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Hurry, hurry home love,
Hurry back to Rotorua,
To the mountains and the valley,
Hurry home to me.

- Pokarekare Ana, classic Maori folksong.

On the day we left Auckland, our friendly Korean host checked under the hood for us, gave us some pointers about speed limits (100kmh) and sent us off with an assured smile. Any nervousness of being stranded in sheep-country evaporated once we hit the road. On the road, all scenic spots and worthy stopovers are clearly signboarded in brown -- and with two kids in tow, the signs for public toilets were a god-send (mostly clean, free and with paper!)

NZ is a very tourist-friendly country. Even in the smallest of towns we just needed to find the big, usually green, i signboard (i = information) for the i centres that had very helpful tourist guides ready to answer your dumbest of questions. In the more popular tourist towns, though, the queues of tourists asking dumb questions, were pretty long. Sometimes we'd just pop in, grab a brochure, and stop the nearest local outside if we couldn't figure out where we were or what to do.

Hamilton, was an easy 120 km drive south from Auckland. We stopped by to say hello to Dr Norman Simms, who Julian knew only through a single email exchange. He promptly invited us for dinner! We had our first home-cooked meal served up by his gracious wife, Martha. Martha spoiled the kids with dollops of ice-cream and plied them with crayons and drawing paper and paua shells dug up from the garden to take along the trip, while Norman read them stories and amused us with his brand of sarcastic humour.

Norman & Martha are originally from New York and came to New Zealand more than 30 years ago. He teaches at Waikato University. It was a night filled with laughter, and great ideas of what to do for rest of our trip, and when we left, we ended up hugging as if we'd known them for years.

Hamilton is famous for its 58-acre themed gardens with its incredibly luxuriant foliage. Jordan and Andrea got a kick out of chasing white doves and waddling ducks and posing with Egyptian statues and Chinese pavilions.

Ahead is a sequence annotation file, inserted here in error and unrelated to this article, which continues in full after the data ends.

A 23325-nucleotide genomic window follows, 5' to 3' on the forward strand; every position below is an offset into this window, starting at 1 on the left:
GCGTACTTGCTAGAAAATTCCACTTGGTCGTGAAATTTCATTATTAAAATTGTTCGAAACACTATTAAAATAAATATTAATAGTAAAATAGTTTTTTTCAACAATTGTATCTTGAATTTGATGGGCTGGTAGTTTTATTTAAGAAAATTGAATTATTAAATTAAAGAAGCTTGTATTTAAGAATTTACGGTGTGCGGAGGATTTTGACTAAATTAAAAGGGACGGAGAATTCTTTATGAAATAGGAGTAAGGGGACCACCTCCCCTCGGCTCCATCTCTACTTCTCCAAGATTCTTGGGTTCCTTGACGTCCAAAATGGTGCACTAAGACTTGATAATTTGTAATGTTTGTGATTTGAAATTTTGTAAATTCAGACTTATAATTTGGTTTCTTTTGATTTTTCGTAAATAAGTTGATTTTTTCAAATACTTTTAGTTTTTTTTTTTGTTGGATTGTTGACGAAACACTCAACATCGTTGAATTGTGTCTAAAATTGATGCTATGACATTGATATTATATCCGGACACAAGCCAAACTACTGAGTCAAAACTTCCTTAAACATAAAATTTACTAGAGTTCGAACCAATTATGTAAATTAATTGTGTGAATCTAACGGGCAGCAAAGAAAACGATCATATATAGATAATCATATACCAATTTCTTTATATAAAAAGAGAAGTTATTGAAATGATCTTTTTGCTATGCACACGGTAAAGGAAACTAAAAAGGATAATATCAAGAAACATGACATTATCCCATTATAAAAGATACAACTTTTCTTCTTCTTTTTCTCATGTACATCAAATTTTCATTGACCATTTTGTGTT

Beware: Naked Man In Hot Pool

Our next stop was Rotorua, without a doubt, the most touristy town in the North Island. In fact, at any given month, a town's population of 69,000 residents may swell to 120,000, with tourists combined. Located on a volcanic plateau, steam arises from parks, gardens and along the streets, and you are assailed by the smell of sulphur everywhere.

Jordan and Carving

The town is 30 percent Maori, and at Whakarewarewa, a living thermal village, we watched our first haka dance performance (11.15am and 2pm daily), complete with the warrior men's tongue-wagging and gentle swaying of plump womenfolk. Some of the skinnier men came out shivering at first -- it was chilly -- but warmed up after all the chest-thumping.

Later, at a row of steaming hot pools we spotted a local man and his small son, totally in the buff, immersed in the boiling water in what must surely have been for hours. We braved dipping our weary feet in one of the pools and it turned out to be oh-so-soothing - once you got past the heat.

At the Rainbow Farm, in the darkness we had our first glimpse of the kiwi bird, the flightless, nocturnal national bird. Depressing fact: there are about 75,000 kiwi left and the numbers are declining by nearly 6% a year. By 2006 there may be only 50,000 left.